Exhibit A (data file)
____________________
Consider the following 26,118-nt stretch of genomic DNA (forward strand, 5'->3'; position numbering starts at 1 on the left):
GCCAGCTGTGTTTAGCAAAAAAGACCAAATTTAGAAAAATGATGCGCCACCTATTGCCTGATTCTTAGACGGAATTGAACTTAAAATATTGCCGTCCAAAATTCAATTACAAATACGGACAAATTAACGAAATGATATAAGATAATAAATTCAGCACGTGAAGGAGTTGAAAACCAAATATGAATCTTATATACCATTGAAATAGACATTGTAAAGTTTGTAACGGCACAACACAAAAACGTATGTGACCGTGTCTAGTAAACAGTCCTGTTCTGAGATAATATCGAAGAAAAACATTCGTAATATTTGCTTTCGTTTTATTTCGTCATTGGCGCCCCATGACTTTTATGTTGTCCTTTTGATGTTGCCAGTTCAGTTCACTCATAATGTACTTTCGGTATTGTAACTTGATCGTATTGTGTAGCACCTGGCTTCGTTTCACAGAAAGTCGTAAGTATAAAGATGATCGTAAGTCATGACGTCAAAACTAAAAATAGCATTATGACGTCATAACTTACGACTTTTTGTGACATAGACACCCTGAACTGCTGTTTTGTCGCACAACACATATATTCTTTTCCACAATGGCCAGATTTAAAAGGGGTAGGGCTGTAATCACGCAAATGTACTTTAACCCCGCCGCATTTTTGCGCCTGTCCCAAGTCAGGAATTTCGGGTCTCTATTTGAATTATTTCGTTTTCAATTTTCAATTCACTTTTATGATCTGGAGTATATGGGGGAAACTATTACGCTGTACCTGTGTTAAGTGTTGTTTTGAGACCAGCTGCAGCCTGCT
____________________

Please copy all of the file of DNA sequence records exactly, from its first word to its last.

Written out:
Consider the following 26,118-nt stretch of genomic DNA (forward strand, 5'->3'; position numbering starts at 1 on the left):
GCCAGCTGTGTTTAGCAAAAAAGACCAAATTTAGAAAAATGATGCGCCACCTATTGCCTGATTCTTAGACGGAATTGAACTTAAAATATTGCCGTCCAAAATTCAATTACAAATACGGACAAATTAACGAAATGATATAAGATAATAAATTCAGCACGTGAAGGAGTTGAAAACCAAATATGAATCTTATATACCATTGAAATAGACATTGTAAAGTTTGTAACGGCACAACACAAAAACGTATGTGACCGTGTCTAGTAAACAGTCCTGTTCTGAGATAATATCGAAGAAAAACATTCGTAATATTTGCTTTCGTTTTATTTCGTCATTGGCGCCCCATGACTTTTATGTTGTCCTTTTGATGTTGCCAGTTCAGTTCACTCATAATGTACTTTCGGTATTGTAACTTGATCGTATTGTGTAGCACCTGGCTTCGTTTCACAGAAAGTCGTAAGTATAAAGATGATCGTAAGTCATGACGTCAAAACTAAAAATAGCATTATGACGTCATAACTTACGACTTTTTGTGACATAGACACCCTGAACTGCTGTTTTGTCGCACAACACATATATTCTTTTCCACAATGGCCAGATTTAAAAGGGGTAGGGCTGTAATCACGCAAATGTACTTTAACCCCGCCGCATTTTTGCGCCTGTCCCAAGTCAGGAATTTCGGGTCTCTATTTGAATTATTTCGTTTTCAATTTTCAATTCACTTTTATGATCTGGAGTATATGGGGGAAACTATTACGCTGTACCTGTGTTAAGTGTTGTTTTGAGACCAGCTGCAGCCTGCT